Java: an exotic destination or it probably was 100 years ago before the city of Jakarta expanded to swallow up most of the surrounding countryside. It’s now a huge city with bad traffic and any wild space seems to be choked with garbage…….
Despite this image, we did visit some great spots, met some wonderful folks and see some great birds. After landing in the haze, the hotel grounds offer a few birds. Apparently the lack of Magpie-Robins, Bulbuls and other songsters is due to the ever-increasing bird trapping, although with the lack of common birds, I can’t see this career lasting too much longer.
Our first stop was the zoo (why, I hear you ask?) Ragunan Zoo has large areas of trees, undergrowth and other semi-wild areas that yes, attract birds in this otherwise barren landscape. A fruiting fig tree attracted several fruit-doves and bulbuls including a very rare sighting of 2 Gray-bellied Bulbuls. This latter species is not usually found on Java and may have been escaped birds, but this is very hard to prove. A blue-eared Kingfisher was in the Hippo area and one of the lagoons had Yellow Bittern, as well as Asian Monitor. Yes, a great place to start birding. We spent the afternoon down on the shore of Jakarta Bay. Despite our excitement on seeing the endemic Javan Plover, it was depressing to see them walking around in a garbage-strewn site adjacent to multi-million Dollar houses being built.
The next morning found us heading out of the city at a very early hour, bound for Gede Pangrano National Park in the nearby hills. The trail up the mountain is rocky and seems to go straight up. It was not easy, but that did not seem to bother any of the local population, as the way up was crowded with school groups, walkers and even many marathon runners in the upcoming days. That’s why we tried to get there as early as possible. Over the next 3 days, which included camping ¾ up the mountain, we found Chestnut-bellied Partridge, Javan Hawk-Eagle, Waterfall Swift, the ever-so-cute Javan Tesia, Javan Cochoa, both Lesser and White-browed Shortwing and the delightful Blue Nuthatch. It was fairly birdy in the lower elevations, but flocks seemed to be in short supply once we had climbed higher into the forest.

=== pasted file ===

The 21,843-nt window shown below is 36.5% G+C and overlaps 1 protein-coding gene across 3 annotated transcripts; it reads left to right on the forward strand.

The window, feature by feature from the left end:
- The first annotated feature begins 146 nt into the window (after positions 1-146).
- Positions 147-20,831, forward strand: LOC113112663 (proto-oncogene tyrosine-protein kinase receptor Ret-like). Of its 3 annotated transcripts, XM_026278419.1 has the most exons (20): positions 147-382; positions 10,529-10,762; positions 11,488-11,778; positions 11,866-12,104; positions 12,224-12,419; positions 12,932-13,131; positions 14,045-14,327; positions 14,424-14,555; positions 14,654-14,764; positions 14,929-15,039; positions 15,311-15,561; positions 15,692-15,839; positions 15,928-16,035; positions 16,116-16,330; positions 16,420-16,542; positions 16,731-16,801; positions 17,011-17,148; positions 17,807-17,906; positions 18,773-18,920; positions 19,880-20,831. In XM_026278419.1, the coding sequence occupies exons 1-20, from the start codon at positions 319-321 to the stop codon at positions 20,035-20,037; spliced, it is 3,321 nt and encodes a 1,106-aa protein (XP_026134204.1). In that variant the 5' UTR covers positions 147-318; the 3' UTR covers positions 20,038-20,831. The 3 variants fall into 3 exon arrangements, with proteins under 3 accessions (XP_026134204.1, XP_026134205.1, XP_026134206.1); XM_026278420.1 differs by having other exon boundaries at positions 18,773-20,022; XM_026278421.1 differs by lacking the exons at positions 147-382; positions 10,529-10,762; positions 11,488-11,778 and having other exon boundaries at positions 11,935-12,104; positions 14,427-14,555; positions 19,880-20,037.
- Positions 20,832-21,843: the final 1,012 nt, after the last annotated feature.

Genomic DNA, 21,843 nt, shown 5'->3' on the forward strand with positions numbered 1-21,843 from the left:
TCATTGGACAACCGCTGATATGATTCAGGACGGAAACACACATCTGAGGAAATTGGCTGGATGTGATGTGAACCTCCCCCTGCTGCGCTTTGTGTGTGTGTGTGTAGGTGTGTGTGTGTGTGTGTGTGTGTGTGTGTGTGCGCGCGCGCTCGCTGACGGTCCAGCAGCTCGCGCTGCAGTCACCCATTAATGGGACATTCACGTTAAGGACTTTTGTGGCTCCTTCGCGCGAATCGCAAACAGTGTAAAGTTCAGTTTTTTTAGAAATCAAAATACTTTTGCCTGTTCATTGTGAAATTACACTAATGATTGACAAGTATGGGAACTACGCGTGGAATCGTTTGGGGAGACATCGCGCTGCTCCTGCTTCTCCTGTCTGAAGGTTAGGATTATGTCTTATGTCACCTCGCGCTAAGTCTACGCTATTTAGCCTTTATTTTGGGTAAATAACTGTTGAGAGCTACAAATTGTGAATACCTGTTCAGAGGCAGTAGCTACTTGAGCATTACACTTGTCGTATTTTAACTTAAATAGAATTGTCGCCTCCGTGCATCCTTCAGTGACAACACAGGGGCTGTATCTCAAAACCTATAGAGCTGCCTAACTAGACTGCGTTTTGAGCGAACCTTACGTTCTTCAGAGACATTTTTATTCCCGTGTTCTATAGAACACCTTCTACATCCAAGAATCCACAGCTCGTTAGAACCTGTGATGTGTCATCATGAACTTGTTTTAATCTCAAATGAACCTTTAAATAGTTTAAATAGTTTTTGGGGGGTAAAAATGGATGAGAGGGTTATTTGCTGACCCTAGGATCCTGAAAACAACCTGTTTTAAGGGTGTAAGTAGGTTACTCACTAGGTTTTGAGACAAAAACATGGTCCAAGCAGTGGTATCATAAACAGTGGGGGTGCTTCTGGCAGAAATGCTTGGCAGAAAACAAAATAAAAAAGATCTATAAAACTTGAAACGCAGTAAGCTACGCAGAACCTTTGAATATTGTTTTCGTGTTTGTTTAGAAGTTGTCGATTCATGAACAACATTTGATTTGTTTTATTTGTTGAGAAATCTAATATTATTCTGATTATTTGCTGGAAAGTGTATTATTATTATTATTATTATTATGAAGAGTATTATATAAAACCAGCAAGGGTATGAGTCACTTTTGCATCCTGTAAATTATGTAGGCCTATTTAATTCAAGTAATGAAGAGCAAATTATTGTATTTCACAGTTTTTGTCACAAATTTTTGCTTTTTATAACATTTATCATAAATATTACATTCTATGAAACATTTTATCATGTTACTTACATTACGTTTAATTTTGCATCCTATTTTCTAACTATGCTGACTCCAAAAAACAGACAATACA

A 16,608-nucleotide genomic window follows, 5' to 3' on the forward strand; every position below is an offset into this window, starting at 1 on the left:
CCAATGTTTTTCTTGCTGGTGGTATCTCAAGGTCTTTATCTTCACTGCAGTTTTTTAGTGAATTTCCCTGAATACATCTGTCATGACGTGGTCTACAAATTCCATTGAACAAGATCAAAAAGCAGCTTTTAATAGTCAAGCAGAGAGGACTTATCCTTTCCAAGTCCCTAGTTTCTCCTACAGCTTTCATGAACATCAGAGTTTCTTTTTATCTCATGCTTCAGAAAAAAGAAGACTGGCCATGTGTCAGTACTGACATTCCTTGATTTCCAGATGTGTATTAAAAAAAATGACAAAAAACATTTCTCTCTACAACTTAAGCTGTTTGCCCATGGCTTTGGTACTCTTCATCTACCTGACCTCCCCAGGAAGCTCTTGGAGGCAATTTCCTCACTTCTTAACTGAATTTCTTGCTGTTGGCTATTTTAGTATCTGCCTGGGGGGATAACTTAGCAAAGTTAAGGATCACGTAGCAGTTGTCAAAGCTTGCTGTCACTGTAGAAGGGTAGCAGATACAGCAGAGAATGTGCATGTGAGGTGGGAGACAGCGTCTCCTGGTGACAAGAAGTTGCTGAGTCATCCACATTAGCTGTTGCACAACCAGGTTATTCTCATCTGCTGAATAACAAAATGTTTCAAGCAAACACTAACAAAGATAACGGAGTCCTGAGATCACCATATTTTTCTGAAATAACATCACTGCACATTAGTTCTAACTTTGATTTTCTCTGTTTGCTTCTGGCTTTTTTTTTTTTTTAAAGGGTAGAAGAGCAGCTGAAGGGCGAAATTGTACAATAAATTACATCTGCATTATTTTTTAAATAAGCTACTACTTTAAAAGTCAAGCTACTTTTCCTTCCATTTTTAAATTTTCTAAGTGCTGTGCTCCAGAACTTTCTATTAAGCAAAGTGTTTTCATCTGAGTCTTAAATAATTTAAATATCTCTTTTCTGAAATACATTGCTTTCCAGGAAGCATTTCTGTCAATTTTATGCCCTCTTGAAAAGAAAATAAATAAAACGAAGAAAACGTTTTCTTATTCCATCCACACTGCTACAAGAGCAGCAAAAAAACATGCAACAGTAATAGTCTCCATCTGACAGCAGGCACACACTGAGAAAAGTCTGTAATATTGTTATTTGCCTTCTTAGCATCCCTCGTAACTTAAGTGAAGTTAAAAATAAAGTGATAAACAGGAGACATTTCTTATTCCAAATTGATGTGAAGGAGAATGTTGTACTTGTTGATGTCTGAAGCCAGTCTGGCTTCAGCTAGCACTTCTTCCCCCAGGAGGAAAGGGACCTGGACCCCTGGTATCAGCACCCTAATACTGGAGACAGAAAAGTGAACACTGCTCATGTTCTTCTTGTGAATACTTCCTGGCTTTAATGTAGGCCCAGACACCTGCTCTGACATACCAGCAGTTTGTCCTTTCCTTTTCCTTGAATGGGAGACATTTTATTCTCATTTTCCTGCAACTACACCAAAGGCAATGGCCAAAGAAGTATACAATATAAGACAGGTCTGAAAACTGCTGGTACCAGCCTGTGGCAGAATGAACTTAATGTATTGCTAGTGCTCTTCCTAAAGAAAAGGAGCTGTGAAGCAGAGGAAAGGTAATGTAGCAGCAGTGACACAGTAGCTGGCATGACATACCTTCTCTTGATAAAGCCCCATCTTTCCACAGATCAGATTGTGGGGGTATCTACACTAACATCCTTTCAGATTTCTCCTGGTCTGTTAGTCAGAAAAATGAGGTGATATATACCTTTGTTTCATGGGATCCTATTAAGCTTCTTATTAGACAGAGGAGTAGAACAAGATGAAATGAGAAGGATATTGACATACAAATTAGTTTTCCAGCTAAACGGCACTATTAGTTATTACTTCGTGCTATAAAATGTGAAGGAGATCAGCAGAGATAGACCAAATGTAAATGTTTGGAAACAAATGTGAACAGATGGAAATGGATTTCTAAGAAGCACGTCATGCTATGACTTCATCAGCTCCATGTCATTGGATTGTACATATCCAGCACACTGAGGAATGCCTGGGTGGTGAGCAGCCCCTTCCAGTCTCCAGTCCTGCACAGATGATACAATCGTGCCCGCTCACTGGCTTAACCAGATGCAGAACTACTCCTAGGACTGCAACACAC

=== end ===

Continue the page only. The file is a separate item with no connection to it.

Camping was interesting as there was little level ground, and what was level was rock covered; plus it rained all night. We did not get a lot of sleep. Our last birding stop on Java was Muara Angke Reserve in Jakarta. This wetland is one of the few strongholds left of the Sunda Coucal. We only heard this endangered species calling from the dense thickets, but never saw the bird. This small reserve was full of birds, but seems to have been neglected over the past few years. This is aggravating considering the amount of money being spent on high-end homes all over the city. What was good is the fact that the boardwalk is at last being fixed, allowing visitors to fully explore this refuge. We managed to get half way around seeing such birds as Small Blue Kingfisher, Ruddy-breasted Crake, Chestnut-winged Cuckoo and White-capped Munia. A real surprise was a Pheasant-tailed Jacana; a “lifer” for our local guide and one of the few records for Jakarta.
We finished our time in Java with a boat trip out into Jakarta Bay. This is one of the best places in the world to see Christmas Island Frigatebird and we counted around 30-40 of these critically endangered birds. A small flock of Milky Storks was maybe nesting at the rookery, along with Gray and Purple Herons, Cattle Egrets and Oriental Darters. It was good to see a protected area for nesting birds, but the garbage problem was still everywhere and even our boat kept stalling due to plastic bags getting caught in the propeller! Despite the good birding in some areas, there is definitely a lot of work that needs to be done.
Photos from this Trip are on the Ventures Flickr Page Under Western Java, Indonesia 2015 Album
Birds and Other Wildlife Seen on our Pre-Trip to Western Java, Indonesia
December 9 - 12, 2015
Christmas Island Frigatebird
Little Black Cormorant
Lesser Crested tern
Rock (Feral) Pigeon
Sunda Coucal (Heard)
Javan Trogon (Heard)
Small Blue Kingfisher
Yellow-crested Cockatoo (Escape)
Lesser Racket-tailed Drongo